I think we may probably just have to agree to have different positions on this. I
will certainly concede that there are many fine points to the Enlightenment
tradition - ie the championing of freedom, social equality, of intellectual
endeavour and the free pursuit of knowledge and I totally agree that its best
points are something the West can be proud of.
But the downside in my view is that Enlightenment thought is generally
intolerant of views that argue that Reason is not the only way of acceding to the
truth about human existence. This has led to a number of less than positive
consequences - which Foucault has been instrumental in outlining.
I am also unwilling to see Foucault as just another white male bastion of
academic thought propping up a self satisfied institution of academic
philosophy with a new injection of jargon. I think his ideas have a wider use
than just perpetuating the good old boys club.
My comments are made from within the current context of the systematic
decimation of the humanities within Australian universities -even the good old
boys clubs. Profit and money making are now the ultimate values. The best
Enlightenment values are out the window as well. Foucault's work helps give me
at least a perspective on all of this from the outside.
---- Original message ----
>Date: Fri, 4 May 2007 02:44:48 +0900 (JST)
>Subject: Re: [Foucault-L] The agent discussion once more
>To: "Mailing-list" <foucault-l@xxxxxxxxxxxxx>
>I think he was more interested in demonstrating how power operates
discursively and he used methods of intellectual argumentation and tools from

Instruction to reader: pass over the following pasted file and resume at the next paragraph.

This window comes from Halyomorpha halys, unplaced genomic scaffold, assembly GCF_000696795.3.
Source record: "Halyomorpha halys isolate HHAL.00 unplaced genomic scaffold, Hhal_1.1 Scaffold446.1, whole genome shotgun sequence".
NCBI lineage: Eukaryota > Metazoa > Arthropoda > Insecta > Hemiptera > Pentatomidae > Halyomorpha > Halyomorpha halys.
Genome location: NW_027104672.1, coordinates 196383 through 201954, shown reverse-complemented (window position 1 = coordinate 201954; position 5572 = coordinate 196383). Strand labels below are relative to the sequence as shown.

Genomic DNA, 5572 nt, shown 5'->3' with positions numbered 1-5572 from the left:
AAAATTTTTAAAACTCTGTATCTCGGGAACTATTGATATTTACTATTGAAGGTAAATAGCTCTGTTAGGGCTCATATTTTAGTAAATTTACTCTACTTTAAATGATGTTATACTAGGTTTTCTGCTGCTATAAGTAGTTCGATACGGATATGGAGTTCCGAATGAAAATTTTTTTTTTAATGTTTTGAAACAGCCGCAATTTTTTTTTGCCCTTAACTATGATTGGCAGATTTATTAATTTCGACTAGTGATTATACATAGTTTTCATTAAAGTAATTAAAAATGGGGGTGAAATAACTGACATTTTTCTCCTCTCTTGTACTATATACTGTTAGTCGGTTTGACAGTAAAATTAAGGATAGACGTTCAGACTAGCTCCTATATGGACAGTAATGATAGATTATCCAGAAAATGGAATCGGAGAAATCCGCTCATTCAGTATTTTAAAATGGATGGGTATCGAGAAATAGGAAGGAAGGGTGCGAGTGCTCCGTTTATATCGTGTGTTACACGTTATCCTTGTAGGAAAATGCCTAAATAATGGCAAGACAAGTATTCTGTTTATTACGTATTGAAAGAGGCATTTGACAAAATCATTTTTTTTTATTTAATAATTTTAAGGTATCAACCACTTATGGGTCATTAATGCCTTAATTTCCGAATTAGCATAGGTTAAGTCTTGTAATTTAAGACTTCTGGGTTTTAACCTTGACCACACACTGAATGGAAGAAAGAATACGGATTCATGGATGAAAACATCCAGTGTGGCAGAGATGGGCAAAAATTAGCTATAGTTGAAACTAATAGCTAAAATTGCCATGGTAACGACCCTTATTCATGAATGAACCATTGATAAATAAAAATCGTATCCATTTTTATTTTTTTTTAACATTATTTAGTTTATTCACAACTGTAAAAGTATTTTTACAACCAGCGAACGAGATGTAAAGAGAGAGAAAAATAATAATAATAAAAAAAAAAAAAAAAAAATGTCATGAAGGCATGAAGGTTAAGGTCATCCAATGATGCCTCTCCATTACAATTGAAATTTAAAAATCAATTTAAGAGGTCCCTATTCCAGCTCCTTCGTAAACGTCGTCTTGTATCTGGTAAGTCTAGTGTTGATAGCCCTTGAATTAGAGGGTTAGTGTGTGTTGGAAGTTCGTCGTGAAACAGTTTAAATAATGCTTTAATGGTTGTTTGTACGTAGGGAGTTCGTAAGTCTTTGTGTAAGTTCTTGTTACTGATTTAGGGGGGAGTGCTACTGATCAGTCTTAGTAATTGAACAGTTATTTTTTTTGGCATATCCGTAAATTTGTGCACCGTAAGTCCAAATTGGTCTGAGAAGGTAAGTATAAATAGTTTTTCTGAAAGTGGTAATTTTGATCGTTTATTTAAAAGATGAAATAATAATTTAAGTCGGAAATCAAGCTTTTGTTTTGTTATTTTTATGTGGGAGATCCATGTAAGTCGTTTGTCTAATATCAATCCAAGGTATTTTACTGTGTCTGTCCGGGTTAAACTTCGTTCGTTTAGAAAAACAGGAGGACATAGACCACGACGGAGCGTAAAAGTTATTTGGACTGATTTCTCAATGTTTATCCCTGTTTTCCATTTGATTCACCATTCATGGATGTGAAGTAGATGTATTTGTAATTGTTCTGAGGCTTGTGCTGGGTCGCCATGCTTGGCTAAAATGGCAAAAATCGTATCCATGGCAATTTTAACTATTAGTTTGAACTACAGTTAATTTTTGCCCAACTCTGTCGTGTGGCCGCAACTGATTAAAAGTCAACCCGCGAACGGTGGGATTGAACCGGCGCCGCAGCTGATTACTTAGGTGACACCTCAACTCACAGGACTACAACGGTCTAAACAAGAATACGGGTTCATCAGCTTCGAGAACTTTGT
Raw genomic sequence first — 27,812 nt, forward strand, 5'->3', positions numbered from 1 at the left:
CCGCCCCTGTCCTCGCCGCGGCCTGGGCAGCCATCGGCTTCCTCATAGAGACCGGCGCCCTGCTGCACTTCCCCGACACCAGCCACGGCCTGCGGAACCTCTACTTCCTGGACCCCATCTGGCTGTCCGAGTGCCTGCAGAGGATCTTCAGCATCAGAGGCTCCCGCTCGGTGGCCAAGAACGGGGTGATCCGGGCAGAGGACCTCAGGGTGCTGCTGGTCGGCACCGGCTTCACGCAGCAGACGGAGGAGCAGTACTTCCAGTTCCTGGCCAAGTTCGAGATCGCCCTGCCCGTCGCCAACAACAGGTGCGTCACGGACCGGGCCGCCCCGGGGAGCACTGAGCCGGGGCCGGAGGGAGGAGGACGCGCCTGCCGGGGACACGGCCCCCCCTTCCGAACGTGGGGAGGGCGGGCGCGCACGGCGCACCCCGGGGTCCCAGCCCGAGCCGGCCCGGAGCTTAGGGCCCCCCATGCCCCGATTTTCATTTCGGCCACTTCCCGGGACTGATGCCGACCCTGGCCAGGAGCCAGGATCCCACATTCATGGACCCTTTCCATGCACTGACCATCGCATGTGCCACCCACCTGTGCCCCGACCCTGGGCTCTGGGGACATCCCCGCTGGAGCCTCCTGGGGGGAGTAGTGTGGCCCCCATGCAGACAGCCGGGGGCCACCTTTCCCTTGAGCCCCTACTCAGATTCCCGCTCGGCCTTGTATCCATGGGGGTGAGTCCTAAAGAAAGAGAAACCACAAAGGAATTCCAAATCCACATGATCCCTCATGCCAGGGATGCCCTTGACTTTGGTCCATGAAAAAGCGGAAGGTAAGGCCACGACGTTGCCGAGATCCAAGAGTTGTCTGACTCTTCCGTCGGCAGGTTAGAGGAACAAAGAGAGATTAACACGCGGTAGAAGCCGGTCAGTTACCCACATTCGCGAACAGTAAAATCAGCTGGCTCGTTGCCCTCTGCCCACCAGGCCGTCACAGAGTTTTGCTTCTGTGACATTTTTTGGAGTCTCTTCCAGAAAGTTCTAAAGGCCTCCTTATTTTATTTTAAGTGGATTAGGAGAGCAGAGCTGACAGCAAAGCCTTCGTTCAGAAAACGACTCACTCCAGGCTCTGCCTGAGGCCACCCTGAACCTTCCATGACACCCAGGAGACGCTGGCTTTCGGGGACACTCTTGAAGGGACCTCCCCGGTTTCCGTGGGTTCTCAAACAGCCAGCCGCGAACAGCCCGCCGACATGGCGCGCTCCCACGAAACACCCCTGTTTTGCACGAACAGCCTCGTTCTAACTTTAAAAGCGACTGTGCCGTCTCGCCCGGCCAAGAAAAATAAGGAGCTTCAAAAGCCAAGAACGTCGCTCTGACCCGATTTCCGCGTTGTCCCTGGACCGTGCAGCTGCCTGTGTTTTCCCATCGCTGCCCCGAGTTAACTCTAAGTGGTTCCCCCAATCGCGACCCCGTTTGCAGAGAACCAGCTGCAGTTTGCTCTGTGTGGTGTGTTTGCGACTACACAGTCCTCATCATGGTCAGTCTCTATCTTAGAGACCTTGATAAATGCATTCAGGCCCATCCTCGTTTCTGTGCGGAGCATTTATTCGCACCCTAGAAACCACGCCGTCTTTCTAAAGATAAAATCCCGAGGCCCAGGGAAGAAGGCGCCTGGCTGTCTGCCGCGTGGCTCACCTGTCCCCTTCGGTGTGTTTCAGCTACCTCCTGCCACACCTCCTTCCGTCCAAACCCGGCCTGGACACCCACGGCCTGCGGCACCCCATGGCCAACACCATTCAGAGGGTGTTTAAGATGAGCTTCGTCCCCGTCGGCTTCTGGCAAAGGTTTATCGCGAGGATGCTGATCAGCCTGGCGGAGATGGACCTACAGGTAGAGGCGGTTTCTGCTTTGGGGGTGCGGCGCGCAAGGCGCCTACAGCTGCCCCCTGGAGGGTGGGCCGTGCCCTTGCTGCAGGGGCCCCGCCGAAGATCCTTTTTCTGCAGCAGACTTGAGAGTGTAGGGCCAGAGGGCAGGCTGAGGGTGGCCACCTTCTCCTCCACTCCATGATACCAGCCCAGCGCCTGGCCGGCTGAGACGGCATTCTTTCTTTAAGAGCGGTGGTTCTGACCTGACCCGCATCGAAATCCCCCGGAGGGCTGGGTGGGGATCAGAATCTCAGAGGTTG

his own cultural heritage to put forward this position.
>>>The methods of intellectual argumentation he used are not the sole
>>>European Enlightenment thinkers
>Of course they aren't. If I didn't resolutely believe that, I wouldn't be here in
the first place. I am also free to engage with these tools and then further
problematize them as well as problematize my ‘self’ which engages with these
tools, aren't I?
>- as those Enlightenment thinkers would like
>>>us to believe incidentally - a convenient way of condemning everybody else
>>>silence and incoherence.
>Another thing that I should perhaps say is that e.g., David Owen's book
delineates an 'alternative' lineage of Enlightenment thought which would not
condemn everyone else (by the way, who's 'else'? and who are 'those'?) to silence
>I've always had a fondness for Enlightenment. I find it to be beautiful (the
thought, that is). The 'West' need not be ashamed of it. It wasn't Enlightenment
that plundered and colonized, though at times it was filched for the purpose of
legitimating such acts....
>Look, to be honest, I don't accede to your interpretation of Foucault's work at
all. You seem to be horrified with the very suggestion that Foucault could be
considered the last descendant of Enlightenment and/or that he himself decided
in one article called ‘What is Enlightenment?’ to put himself forward as such.
But why is that so bad? I think it’s kind of cool. My relationship with Foucault is
problematic not so much because he is one but because… well, I don’t want to
say… but it has more to do with the flaws in my reasoning...flaws in my